Why CT in Math Education?

The idea of integrating CT in mathematics education is not new. It was an essential part of the work of Papert (1980) with Logo, which was developed as a mathematics learning environment. Papert (1980) expressed in his 1980 book Mindstorms: Children, Computers, and Powerful Ideas that Logo “is to learning mathematics what living in France is to learning French.” (p. 6). Furthermore, supporting the idea that mathematics is a language to communicate with computers, Papert (1980) wrote that “learning to communicate with a computer may change the way other learning takes place”, and also “it is possible to design computers so that learning to communicate with them can be a natural process” (p. 6).

However, the state of the art CT curriculum around the world appears to view CT as its own curriculum objective, rather than integrated to support and enhance learning of existing subject areas, as was the case with Logo and mathematics. However, as Gadanidis et al (2016) note, “there is a natural connection between CT and mathematics—not just in the logical structure or in the ability to model mathematical relationships CT offers (Wing, 2006), but also in that CT integration affords novel, creative approaches to mathematics problem-solving, and increases the range of mathematics with which students at all levels can engage.”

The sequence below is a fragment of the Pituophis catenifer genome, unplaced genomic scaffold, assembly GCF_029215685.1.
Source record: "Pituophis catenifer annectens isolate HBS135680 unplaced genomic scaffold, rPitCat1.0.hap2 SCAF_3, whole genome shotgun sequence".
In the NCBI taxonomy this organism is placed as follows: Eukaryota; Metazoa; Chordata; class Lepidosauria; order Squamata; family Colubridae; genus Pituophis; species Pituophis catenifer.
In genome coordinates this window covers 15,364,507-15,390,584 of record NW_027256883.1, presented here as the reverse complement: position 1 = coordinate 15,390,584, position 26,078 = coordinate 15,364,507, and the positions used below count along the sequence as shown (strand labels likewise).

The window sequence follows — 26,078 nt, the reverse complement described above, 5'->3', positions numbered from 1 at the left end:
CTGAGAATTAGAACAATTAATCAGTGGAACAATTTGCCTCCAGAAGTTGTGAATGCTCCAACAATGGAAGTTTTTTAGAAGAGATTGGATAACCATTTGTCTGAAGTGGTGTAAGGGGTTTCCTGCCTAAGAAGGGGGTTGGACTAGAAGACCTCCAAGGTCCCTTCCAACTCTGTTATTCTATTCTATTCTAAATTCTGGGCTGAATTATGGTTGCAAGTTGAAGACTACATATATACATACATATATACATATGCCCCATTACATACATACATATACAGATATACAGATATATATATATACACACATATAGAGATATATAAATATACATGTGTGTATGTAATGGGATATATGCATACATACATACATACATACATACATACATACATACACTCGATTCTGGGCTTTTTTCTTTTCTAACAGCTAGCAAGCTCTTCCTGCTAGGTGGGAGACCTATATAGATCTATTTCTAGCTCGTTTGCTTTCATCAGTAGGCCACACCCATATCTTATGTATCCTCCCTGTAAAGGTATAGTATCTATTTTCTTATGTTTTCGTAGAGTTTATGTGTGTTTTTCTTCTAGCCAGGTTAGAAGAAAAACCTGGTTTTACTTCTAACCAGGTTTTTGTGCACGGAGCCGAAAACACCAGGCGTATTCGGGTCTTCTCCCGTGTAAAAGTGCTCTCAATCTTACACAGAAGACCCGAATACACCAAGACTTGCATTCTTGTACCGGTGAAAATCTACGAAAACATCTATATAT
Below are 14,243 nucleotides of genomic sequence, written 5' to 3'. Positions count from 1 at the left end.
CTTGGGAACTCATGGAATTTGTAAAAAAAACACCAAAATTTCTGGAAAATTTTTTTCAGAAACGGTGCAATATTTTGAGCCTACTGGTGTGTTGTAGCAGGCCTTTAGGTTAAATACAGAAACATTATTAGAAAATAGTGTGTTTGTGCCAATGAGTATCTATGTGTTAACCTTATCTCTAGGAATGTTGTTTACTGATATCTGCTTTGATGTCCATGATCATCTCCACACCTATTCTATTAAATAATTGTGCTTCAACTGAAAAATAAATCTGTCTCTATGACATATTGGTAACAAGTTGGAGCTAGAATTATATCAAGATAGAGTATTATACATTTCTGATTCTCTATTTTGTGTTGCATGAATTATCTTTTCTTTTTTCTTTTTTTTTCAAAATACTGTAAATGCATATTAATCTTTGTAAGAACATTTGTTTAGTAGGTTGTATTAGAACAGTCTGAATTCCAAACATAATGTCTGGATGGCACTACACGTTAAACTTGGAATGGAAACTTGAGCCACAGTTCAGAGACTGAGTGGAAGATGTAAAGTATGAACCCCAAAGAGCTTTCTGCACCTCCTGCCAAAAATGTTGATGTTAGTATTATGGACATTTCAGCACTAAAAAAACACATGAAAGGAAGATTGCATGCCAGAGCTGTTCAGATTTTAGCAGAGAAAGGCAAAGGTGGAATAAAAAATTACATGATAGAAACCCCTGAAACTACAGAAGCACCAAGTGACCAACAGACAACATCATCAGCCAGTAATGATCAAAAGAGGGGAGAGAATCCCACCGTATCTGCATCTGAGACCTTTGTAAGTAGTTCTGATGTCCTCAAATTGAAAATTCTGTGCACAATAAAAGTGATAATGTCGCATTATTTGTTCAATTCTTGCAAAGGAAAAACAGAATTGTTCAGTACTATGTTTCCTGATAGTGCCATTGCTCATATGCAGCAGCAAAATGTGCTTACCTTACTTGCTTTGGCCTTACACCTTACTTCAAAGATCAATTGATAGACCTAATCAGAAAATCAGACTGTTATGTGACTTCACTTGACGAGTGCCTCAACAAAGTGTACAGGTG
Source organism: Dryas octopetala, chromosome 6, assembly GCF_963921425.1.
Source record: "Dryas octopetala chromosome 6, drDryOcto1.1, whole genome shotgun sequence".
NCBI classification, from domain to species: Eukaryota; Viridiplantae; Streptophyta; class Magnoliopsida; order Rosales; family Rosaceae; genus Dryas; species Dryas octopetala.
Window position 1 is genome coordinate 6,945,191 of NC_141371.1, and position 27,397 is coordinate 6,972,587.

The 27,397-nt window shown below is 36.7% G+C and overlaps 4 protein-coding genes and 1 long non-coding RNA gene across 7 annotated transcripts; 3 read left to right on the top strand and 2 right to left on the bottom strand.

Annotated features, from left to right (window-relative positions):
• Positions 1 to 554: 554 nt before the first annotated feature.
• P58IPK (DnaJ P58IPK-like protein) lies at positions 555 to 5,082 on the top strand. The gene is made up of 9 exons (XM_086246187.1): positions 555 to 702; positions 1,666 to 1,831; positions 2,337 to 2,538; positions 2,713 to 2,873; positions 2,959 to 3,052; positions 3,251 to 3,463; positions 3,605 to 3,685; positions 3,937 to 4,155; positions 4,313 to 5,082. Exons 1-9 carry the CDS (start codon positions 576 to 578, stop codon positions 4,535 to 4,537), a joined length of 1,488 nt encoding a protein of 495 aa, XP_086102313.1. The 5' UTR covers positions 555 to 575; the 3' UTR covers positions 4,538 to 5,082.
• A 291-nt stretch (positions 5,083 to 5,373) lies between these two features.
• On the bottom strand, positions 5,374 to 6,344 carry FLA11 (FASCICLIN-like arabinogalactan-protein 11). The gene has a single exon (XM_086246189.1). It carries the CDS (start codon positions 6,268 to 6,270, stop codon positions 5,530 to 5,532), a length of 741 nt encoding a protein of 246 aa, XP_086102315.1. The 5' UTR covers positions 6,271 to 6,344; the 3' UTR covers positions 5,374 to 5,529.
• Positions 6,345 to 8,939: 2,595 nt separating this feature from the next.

The aim of our project is to research the use of computational thinking in mathematics education, from pre-school to undergraduate mathematics, and in mathematics teacher education.


  • Gadanidis, G., Hughes, J.M., Minniti, L., & White, B. (2016). Computational Thinking, Grade 1 Students and the Binomial Theorem. Digital Experiences in Mathematics Education. doi 10.1007/s40751-016-0019-3
  • Papert, S. (1980). Mindstorms: Children, computers, and powerful ideas. New York, NY: Basic Books, Inc.
  • Wing, J. (2006). Computational thinking. Communications of the ACM, 49(3), 33–36.

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